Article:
Fire Retardant After the Fire
- Phos-Chek is designed to wash off in light rain, which is good news for many property owners this week. If there is any remaining, it can be rinsed off with running water. Wet the retardant down, wash it away, wait 15 minutes and repeat, and it should come off.
- If Phos-Chek sticks to surfaces like a roof, wood or sidewalk, a soft bristle brush, or a biodegradable cleaner can be used to help speed its removal.
- To remove it from your skin, wash with gentle soap and water.
If an animal appears sick from drinking from puddles or standing water, owners should seek immediate medical attention and advise the veterinarian that the animal may have ingested a detergent or fertilizer-based product. Up in the sky, a small band of firefighters fought to slow the wildfires’ advance and aid the crews on the ground.
- Don’t use a high pressure power-washer, which can push the product further into surfaces like stucco or concrete. If it’s deeply embedded, it may not come out.
- Don’t use hard brushes or stiff bristles to scrub it off, for the same reason.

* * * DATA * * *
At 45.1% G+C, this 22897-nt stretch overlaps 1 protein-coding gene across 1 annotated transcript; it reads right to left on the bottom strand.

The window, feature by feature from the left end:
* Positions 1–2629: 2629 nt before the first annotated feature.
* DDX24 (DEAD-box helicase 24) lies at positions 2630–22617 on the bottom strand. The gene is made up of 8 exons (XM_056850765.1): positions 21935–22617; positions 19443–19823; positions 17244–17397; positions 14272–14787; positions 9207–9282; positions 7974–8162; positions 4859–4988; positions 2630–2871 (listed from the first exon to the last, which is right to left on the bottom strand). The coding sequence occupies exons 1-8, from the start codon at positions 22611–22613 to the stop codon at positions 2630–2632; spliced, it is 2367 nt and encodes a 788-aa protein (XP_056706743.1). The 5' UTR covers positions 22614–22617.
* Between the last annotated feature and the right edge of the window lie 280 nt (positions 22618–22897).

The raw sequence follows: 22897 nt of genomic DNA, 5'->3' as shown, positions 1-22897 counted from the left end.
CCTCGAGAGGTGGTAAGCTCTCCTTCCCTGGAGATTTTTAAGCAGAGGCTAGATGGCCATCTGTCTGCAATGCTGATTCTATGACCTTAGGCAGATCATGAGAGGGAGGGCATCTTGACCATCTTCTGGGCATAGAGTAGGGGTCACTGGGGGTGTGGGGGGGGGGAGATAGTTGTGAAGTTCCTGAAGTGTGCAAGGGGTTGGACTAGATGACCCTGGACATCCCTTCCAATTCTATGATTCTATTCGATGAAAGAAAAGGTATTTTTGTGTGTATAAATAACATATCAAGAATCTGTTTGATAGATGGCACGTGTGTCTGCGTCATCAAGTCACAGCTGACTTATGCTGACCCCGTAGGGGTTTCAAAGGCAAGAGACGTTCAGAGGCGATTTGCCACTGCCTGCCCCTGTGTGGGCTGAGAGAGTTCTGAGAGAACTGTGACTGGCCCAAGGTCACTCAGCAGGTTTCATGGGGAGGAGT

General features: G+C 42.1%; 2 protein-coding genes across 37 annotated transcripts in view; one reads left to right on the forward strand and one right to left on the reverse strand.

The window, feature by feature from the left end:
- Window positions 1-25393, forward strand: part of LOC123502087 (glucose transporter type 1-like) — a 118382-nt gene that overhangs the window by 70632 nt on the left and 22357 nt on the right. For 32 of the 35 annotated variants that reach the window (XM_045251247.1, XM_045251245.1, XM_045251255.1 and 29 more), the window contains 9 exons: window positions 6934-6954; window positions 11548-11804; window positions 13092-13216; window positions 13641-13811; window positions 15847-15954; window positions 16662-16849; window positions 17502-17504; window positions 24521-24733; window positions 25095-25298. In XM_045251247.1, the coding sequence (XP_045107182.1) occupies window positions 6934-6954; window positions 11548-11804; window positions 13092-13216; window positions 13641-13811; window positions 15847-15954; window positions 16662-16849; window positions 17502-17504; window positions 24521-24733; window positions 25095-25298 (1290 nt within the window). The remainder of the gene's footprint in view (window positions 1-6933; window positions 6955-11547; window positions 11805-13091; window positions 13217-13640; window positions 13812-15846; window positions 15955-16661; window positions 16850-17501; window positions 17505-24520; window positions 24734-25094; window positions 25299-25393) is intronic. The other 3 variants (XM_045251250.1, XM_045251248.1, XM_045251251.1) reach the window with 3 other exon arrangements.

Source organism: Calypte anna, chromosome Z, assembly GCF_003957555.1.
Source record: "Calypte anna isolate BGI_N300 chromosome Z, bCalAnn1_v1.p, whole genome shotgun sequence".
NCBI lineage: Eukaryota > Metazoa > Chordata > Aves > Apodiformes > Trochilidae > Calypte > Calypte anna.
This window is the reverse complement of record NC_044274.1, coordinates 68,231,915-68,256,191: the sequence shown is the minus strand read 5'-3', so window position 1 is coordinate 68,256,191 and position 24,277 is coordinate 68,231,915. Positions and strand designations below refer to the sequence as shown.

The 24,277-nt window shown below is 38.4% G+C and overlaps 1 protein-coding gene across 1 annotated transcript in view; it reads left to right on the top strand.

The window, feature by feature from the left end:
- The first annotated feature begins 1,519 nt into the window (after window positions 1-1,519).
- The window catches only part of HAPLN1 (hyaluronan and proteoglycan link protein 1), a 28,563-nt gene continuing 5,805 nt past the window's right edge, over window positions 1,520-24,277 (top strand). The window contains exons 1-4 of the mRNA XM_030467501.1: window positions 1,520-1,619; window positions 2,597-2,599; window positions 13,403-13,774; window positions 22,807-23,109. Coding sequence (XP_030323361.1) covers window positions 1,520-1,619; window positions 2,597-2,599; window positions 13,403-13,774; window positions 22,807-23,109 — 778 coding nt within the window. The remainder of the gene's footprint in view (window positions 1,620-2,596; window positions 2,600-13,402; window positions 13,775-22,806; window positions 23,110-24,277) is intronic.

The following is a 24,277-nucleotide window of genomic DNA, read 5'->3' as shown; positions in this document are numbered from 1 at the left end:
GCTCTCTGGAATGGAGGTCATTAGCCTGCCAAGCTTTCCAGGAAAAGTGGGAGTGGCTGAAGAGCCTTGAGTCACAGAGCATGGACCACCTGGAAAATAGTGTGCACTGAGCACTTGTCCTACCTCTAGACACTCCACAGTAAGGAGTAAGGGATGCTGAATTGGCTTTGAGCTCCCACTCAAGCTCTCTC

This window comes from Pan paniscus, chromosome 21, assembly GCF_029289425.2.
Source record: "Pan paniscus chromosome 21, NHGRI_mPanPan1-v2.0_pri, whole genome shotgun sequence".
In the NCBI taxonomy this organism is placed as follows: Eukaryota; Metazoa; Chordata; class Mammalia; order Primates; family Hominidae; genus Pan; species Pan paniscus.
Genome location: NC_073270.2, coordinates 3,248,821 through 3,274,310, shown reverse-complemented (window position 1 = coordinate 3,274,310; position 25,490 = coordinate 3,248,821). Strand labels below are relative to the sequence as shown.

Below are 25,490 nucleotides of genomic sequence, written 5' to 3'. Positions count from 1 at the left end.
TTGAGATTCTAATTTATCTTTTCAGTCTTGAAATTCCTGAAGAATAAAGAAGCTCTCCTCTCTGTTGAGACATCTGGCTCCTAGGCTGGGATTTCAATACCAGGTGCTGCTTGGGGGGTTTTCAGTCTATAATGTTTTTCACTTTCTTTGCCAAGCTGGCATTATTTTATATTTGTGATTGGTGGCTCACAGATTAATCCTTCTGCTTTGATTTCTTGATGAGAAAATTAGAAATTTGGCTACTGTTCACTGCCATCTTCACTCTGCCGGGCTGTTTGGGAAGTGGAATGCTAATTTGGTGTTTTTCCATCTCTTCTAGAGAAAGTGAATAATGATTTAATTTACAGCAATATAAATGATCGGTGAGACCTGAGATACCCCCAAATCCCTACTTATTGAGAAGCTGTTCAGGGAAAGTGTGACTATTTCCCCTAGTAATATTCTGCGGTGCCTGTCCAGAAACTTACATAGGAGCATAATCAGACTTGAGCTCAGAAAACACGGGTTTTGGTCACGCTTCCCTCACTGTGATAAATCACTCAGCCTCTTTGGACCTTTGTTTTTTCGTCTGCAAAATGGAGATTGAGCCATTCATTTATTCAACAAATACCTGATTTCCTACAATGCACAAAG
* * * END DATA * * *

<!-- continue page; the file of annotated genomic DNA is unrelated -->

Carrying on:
- Don’t use bleach or harsh chemicals to clean decks, outdoor furniture or homes. Harmful fumes can result.
- Don’t leave Phos-Chek standing in puddles or pools, where pets or wildlife might drink it. After the rains, be particularly vigilant. Fill with sand, soil or other absorbent material that can be removed if necessary.
Fire Chemical Clean-up
pdf, US Forest Service, 7/2007.
Cascading effects of fire retardant on plant–microbe interactions, community composition, and invasion, A Marshall et al, Ecological Society of America, 6/2016.
Effects of Wildfire Suppression Chemicals on People & the Environment - A Review, K.D. Kalabokidis, University of the Aegean, Department of Geography, Greece. 9/2000.